Live Wire is a radio variety show recorded in front of a theater audience at the Aladdin Theater and broadcast on Oregon Public Broadcasting (OPB). The show includes original sketch comedy, illuminating interviews and local and national musical guests.� Other guests on January 19th include: Alex Steffan, editor of Worldchanging: A Users Guide for the 21st Century, journalist and author Paul Linnman and musical guests Everclear and Hillstomp.

Sunday, October 14, 2007

Anachronistic passions. 

"Talisman is McNeil's sonnet to the love of a great book. "It's about being a book nerd, loving a story," McNeil once said, and it envisions a future when that identity and such passion are anachronisms."

Blogging for the Oregonian, Steve Duin writes about Carla Speed McNeil's Talisman, the 4th volume of her graphic novel series Finder.

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Friday, October 12, 2007

New nerd zenith reached. 

I just need to note for the record that at 3:58 on a Friday there's a bunch of us singing along with Julie Andrews on the Sound of Music soundtrack.


Getting published in a lit magazine is usually more difficult. 

I was at the Alberta food co-op last night with Sara, browsing the magazine rack when I spotted what looked like a new literary magazine:A Public Space. Something in the design makes me think of Tin House, which I always enjoy. Quick flip to the table of contents, and, hey, William Vollmann and a section of writing about Antarctica? I'm sold. I toss it in the basket with the apples and oatmeal and don't give it another thought until today, when I'm on the MAX, reading and I flip to the Antarctica section at the back and see this:

It's a bizarre feeling seeing your name and work in a magazine when you weren't expecting it. I actually looked around, sort of wondering if I was being punked. But no, the page was bound in, and Greg and I have short bios in the contributors section. So, um, I'm a contributor to the magazine I randomly picked up off the rack at a grocery store. I kind of like to think Vollmann was surprised, too.


Thursday, October 11, 2007

Farel Dalrymple at Bridge City Comics 

Bridge City Comics is proud to announce a special release party for Omega: The Unknown #1 tonight, Thursday, October 11, starting at 6 p.m.!

Portland comic book artist (and creator/artist/writer of critically-acclaimed Pop Gun War) Farel Dalrymple will be on hand at the event to talk about Omega: The Unknown, comics, art and more. Purchase a copy of Omega: The Unknown #1 at Bridge City Comics and Farel will autograph it free of charge.

This event will coincide with Mississippi Avenue's 2nd Thursday Music Walk event so there will be plenty of fun for the whole family!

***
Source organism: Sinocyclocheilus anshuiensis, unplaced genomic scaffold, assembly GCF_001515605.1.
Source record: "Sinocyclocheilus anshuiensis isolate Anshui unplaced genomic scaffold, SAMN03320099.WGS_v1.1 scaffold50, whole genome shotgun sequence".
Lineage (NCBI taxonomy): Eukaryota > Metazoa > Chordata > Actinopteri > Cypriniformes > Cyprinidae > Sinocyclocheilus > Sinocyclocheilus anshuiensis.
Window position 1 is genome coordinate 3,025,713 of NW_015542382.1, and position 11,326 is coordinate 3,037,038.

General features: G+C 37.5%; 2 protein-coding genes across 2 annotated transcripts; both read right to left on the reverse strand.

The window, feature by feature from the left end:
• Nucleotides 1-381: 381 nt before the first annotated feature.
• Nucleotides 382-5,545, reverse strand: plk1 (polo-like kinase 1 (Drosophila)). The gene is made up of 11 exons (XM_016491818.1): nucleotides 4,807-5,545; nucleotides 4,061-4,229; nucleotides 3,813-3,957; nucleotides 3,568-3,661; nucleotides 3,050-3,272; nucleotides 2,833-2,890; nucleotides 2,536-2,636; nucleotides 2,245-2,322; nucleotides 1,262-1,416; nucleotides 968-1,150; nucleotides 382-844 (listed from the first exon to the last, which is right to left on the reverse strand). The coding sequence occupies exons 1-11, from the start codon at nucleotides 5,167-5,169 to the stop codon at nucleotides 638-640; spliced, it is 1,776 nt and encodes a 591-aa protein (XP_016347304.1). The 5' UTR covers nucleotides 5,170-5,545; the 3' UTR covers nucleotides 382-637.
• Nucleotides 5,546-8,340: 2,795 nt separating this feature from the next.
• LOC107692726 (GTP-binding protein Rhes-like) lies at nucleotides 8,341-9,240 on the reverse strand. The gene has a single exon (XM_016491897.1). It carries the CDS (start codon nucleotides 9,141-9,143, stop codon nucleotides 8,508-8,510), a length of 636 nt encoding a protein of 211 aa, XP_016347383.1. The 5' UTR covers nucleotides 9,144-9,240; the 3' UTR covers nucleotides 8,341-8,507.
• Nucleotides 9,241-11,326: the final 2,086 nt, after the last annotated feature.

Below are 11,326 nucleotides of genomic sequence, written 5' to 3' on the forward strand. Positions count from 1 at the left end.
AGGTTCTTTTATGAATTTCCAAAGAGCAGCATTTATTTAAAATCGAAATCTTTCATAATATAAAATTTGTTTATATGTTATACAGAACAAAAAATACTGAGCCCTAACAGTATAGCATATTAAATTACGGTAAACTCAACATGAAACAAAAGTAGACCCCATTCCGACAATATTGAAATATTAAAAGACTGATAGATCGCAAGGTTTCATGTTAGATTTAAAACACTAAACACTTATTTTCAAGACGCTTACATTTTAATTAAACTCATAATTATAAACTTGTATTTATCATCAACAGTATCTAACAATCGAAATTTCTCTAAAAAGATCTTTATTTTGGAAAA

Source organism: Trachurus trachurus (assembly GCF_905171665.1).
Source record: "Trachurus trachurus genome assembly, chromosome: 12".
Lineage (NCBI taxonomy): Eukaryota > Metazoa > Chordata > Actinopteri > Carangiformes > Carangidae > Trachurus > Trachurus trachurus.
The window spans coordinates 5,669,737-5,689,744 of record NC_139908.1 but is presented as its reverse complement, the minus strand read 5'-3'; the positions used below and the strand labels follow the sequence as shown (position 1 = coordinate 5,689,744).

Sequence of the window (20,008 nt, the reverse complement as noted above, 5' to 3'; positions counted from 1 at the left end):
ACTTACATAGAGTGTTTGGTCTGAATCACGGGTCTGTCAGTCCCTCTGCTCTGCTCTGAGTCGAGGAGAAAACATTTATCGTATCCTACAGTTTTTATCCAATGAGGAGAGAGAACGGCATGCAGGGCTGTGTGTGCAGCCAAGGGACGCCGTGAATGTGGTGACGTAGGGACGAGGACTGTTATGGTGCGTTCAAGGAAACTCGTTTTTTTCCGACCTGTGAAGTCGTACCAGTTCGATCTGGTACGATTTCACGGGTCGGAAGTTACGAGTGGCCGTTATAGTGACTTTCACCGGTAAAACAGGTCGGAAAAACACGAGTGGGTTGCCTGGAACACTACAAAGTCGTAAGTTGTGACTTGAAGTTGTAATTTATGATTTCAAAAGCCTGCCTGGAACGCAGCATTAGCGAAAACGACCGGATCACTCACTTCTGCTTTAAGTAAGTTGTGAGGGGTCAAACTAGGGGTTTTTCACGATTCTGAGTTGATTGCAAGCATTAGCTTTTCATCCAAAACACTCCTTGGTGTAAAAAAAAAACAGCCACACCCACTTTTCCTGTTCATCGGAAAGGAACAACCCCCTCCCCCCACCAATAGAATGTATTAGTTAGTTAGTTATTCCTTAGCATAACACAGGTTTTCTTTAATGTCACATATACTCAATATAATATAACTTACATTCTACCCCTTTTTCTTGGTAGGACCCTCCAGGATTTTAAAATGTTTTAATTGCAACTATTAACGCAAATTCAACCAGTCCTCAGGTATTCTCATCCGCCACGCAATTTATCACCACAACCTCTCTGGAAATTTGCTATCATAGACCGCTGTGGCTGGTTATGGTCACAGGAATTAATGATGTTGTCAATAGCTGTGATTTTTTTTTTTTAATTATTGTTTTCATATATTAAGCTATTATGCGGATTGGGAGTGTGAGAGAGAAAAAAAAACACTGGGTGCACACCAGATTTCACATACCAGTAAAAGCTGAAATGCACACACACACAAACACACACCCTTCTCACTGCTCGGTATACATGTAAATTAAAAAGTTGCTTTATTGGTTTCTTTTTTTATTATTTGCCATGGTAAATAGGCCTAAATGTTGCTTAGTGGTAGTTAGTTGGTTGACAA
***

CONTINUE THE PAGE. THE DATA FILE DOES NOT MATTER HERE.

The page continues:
Bridge City Comics is located at 3725 N. Mississippi Ave in North Portland. Please call 503-282-5484 or e-mail info@bridgecitycomics.com for more information.


Tuesday, October 09, 2007

The Spline Doctors 

So I've been reading a blog written by Pixar animators who also, at least when they started the blog, were teaching animation at night at the Academy of Art in San Francisco. A lot of the stuff that they talk about for animation is really very applicable to drawing a comic or a storyboard.
Like this, from a post about how to improve your characters' "acting," from Dr. Stephen G:

"Here is an example of the things you might want to be thinking about when approaching a shot.

The Shot
Character at a bus stop and he just missed his bus.

All the stuff you need to know to animate this shot.
• What is the story point of this shot?
• Why does this shot exist in the film?
• What is it you are trying to tell?
• Who is this character?
• What was the character’s emotional state before he/she got to this shot? In the Sequence and film?
• How does the character feel about missing the bus?
• Where did he/she come from and where is he/she going?
• What time of day does the character arrive at the bus stop?
• What is the weather like; cold, hot, windy, rainy etc?

Answers to questions like these will help you start to understand the character and their appropriate reactions to situations like a character missing his bus. These answers start to help you build your performance, the character’s acting. You start having things you can act out that make sense rather than just hitting a bunch of standard poses that don’t relate to the character’s current emotional state and situation.